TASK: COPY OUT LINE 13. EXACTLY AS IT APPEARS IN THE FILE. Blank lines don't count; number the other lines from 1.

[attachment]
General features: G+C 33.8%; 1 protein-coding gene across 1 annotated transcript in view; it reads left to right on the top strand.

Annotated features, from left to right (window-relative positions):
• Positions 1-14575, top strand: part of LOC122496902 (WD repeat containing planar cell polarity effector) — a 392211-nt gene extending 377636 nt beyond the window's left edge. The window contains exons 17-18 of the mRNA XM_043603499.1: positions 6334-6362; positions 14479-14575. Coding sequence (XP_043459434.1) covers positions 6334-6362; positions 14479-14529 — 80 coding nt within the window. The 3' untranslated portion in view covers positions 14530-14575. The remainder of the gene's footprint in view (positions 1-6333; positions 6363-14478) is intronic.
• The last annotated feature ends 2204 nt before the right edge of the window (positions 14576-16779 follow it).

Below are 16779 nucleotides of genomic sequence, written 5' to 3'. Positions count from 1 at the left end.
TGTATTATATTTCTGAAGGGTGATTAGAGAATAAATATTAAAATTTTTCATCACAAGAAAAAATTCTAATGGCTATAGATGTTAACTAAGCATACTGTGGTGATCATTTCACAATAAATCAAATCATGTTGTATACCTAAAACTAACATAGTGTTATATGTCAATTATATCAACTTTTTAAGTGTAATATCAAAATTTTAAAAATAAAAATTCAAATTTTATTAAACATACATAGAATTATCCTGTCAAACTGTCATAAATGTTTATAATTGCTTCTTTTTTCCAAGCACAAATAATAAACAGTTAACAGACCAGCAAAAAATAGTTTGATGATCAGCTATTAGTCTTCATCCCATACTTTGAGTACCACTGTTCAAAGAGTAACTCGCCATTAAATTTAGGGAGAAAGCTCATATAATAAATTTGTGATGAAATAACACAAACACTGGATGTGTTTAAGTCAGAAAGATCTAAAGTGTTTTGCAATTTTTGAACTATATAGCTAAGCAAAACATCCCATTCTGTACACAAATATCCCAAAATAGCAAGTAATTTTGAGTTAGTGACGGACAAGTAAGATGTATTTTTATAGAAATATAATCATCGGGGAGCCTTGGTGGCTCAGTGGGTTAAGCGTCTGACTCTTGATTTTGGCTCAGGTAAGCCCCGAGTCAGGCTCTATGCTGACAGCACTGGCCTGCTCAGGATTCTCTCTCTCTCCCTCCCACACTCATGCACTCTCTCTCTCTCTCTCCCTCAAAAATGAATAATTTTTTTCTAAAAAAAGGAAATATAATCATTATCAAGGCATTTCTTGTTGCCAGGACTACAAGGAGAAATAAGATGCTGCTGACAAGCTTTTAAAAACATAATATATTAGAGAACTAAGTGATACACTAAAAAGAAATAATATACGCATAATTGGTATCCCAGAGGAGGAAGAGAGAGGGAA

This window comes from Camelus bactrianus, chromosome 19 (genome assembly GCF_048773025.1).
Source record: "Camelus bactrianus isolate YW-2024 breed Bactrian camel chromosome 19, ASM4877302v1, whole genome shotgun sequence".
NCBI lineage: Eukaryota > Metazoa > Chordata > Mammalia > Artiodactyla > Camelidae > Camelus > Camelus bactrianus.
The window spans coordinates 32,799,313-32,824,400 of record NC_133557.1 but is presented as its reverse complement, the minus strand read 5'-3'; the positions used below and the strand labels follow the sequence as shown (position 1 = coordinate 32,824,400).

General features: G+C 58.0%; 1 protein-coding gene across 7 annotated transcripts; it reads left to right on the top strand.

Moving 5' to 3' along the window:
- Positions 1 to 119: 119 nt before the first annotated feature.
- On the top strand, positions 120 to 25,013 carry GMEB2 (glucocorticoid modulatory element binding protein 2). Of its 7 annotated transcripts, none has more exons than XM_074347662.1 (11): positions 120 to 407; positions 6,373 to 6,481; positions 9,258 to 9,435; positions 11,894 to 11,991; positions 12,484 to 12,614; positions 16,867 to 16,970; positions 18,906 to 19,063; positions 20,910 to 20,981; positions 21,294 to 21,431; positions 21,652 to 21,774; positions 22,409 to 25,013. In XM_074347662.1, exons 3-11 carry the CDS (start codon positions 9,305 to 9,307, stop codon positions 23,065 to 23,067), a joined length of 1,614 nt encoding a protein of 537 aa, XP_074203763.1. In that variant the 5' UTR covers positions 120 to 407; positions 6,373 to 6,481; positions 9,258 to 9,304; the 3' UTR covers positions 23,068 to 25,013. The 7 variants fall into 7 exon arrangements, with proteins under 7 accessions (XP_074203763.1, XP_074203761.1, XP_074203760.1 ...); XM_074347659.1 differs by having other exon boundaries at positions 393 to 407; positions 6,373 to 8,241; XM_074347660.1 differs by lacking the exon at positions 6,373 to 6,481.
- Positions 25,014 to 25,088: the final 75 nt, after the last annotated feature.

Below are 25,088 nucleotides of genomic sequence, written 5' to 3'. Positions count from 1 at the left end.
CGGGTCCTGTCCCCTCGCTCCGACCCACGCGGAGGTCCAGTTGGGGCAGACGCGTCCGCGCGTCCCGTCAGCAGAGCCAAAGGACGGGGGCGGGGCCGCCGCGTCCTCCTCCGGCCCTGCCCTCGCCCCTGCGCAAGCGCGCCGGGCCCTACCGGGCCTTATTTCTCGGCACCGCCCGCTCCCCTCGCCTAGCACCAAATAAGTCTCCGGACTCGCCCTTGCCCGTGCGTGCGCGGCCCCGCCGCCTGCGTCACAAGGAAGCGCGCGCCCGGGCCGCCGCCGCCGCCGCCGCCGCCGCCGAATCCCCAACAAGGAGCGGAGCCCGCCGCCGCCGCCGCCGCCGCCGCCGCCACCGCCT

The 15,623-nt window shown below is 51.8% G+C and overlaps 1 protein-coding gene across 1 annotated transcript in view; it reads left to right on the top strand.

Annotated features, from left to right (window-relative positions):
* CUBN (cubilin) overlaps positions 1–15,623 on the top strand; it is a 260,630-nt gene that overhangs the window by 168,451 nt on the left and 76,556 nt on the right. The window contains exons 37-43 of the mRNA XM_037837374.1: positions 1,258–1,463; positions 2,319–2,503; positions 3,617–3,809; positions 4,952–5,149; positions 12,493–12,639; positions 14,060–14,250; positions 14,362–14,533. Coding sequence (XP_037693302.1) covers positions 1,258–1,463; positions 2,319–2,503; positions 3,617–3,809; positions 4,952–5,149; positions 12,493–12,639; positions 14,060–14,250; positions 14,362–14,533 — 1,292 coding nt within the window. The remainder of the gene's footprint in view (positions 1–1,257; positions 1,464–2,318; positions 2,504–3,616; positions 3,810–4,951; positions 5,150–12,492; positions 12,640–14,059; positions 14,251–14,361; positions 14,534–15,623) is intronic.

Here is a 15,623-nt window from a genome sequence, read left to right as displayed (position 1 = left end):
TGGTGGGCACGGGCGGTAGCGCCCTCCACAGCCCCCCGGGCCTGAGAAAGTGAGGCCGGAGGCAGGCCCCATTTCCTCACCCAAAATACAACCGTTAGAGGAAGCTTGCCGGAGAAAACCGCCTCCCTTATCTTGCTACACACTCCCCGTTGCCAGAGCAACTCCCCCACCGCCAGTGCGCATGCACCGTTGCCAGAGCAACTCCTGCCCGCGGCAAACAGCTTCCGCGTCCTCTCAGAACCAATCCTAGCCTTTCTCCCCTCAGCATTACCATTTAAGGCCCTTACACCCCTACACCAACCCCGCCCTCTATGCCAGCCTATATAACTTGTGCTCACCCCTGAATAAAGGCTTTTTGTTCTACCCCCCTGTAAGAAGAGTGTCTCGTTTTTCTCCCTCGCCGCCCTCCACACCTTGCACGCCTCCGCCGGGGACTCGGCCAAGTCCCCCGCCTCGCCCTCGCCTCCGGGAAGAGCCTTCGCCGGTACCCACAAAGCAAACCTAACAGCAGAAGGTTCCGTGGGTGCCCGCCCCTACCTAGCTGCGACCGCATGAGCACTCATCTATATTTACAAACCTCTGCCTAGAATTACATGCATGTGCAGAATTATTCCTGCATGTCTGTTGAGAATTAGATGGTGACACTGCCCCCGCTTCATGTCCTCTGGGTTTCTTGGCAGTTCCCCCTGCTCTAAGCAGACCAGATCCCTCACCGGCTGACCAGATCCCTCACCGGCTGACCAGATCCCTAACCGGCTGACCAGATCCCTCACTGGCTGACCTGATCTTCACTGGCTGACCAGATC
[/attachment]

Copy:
- Positions 1 to 119: 119 nt before the first annotated feature.